As the factory for protein synthesis in cells, ribosomes are composed of RNAs and associated proteins. The ribosomal RNAs (rRNAs) come from the precursor rRNAs, pre-rRNAs, with spacer sequences that need to be removed by nucleases, including Las1. The sites cleaved by Las1 are phosphorylated by the polynucleotide kinase Grc3, which signals other enzymes to further process the pre-rRNAs. The researchers observed that Las1 associated with Grc3 and two Las1/Grc3 heterodimers formed a superdimer. Las1 had weak activity, but displayed efficient cleavage in the presence of Grc3.
Citation: Pillon MC, Sobhany M, Borgnia MJ, Williams JG, Stanley RE. 2017. Grc3 programs the essential endoribonuclease Las1 for specific RNA cleavage. Proc Natl Acad Sci U S A 114(28):E5530−E5538. (Synopsis)
Observing DNA polymerase mu repair DNA breaks
NIEHS researchers have uncovered the molecular characteristics and dynamic structural changes that enable nucleic acid synthesis by polymerase mu (pol mu) during DNA double-strand break (DSB) repair. The findings offer insight into the unique role of pol mu in repairing damaged DNA and maintaining the integrity of the genome.
The researchers tracked the structural changes of pol mu before, during, and after nucleotide insertion. They identified a new metal ion that transiently associates with the active site and stabilizes the product complex. Together with dynamic structural changes in the active site, they hypothesized that this metal ion plays a crucial role during DSBs. Consistent with previous observations, pol mu displayed only limited structure conversion during DNA synthesis, supporting its capability to accommodate more diverse damaged ends and substrates compared with other polymerases.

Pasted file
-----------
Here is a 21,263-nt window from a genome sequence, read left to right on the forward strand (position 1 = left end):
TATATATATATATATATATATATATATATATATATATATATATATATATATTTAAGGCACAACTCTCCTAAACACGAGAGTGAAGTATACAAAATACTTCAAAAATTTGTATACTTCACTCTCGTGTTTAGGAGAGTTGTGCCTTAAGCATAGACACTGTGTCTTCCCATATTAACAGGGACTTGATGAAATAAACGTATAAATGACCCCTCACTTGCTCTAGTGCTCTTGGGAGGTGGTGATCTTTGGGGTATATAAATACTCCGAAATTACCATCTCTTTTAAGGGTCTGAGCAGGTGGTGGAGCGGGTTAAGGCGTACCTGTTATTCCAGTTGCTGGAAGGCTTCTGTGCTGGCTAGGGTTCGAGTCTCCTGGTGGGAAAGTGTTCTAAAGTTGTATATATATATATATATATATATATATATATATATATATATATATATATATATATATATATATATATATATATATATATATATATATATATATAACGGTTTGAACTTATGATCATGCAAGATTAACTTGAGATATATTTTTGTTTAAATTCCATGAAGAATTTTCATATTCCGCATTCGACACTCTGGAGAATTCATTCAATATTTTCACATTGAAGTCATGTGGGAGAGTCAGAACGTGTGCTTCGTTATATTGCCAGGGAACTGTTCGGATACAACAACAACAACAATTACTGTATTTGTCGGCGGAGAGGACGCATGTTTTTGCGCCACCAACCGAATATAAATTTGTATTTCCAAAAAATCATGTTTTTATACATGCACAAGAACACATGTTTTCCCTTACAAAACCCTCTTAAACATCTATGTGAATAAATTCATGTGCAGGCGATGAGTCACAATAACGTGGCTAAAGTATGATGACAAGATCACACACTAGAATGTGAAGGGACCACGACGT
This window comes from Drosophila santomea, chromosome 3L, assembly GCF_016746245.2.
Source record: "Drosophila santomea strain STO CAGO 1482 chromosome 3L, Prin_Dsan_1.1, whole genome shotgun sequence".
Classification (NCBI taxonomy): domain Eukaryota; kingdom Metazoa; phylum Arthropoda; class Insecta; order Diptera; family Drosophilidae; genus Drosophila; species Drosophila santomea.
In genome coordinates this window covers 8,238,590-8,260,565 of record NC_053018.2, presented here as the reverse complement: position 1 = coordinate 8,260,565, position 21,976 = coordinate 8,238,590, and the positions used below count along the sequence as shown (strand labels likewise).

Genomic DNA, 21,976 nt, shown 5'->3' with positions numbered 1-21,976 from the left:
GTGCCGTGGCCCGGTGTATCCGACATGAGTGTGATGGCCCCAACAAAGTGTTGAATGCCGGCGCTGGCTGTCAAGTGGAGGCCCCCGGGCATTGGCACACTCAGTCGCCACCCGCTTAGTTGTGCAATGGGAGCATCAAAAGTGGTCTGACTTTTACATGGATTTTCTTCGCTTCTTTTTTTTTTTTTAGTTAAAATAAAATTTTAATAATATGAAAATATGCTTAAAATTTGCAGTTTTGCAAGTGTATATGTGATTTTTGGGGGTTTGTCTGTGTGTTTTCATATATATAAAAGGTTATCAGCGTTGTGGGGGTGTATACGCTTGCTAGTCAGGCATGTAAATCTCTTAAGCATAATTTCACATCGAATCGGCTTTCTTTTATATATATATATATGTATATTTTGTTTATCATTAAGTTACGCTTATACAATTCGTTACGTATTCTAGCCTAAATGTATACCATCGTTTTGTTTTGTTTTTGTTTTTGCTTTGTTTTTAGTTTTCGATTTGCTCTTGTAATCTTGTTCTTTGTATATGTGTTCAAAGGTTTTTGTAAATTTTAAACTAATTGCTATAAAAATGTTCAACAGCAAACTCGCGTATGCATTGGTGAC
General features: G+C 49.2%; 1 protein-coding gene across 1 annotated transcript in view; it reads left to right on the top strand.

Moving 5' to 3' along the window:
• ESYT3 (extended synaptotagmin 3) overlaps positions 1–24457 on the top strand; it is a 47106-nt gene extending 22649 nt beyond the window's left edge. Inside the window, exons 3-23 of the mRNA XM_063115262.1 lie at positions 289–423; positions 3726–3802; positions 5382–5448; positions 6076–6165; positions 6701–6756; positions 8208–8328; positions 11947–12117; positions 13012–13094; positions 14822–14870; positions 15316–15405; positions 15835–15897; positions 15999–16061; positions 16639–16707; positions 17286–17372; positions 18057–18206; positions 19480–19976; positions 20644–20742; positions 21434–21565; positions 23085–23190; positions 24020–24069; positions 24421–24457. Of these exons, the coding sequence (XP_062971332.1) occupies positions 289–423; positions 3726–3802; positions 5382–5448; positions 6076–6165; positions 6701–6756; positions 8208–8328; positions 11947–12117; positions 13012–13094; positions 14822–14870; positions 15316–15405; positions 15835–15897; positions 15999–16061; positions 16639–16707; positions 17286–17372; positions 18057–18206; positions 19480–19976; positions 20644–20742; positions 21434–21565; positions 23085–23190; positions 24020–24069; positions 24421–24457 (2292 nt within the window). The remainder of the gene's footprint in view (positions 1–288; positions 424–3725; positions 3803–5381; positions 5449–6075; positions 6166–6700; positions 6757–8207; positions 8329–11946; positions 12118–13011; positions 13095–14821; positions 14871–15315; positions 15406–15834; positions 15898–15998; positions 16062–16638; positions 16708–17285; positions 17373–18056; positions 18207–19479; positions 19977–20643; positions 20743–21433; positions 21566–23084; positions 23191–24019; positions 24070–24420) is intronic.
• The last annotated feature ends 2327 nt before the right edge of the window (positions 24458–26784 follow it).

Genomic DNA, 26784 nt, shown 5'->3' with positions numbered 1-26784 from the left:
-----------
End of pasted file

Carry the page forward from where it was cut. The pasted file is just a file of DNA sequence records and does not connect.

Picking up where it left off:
Citation: Jamsen JA, Beard WA, Pedersen LC, Shock DD, Moon AF, Krahn JM, Bebenek K, Kunkel TA, Wilson SH. 2017. Time-lapse crystallography snapshots of a double-strand break repair polymerase in action. Nat Commun 8(1):253. (Synopsis)
Mouse embryos are not female by default
NIEHS researchers and their colleagues at Baylor College of Medicine discovered that COUP-TFII, a nuclear receptor present in developing organs of embryos, is responsible for sexual differentiation. Their findings challenge the prevailing theory that the lack of androgen determines which reproductive tract is maintained in the embryo.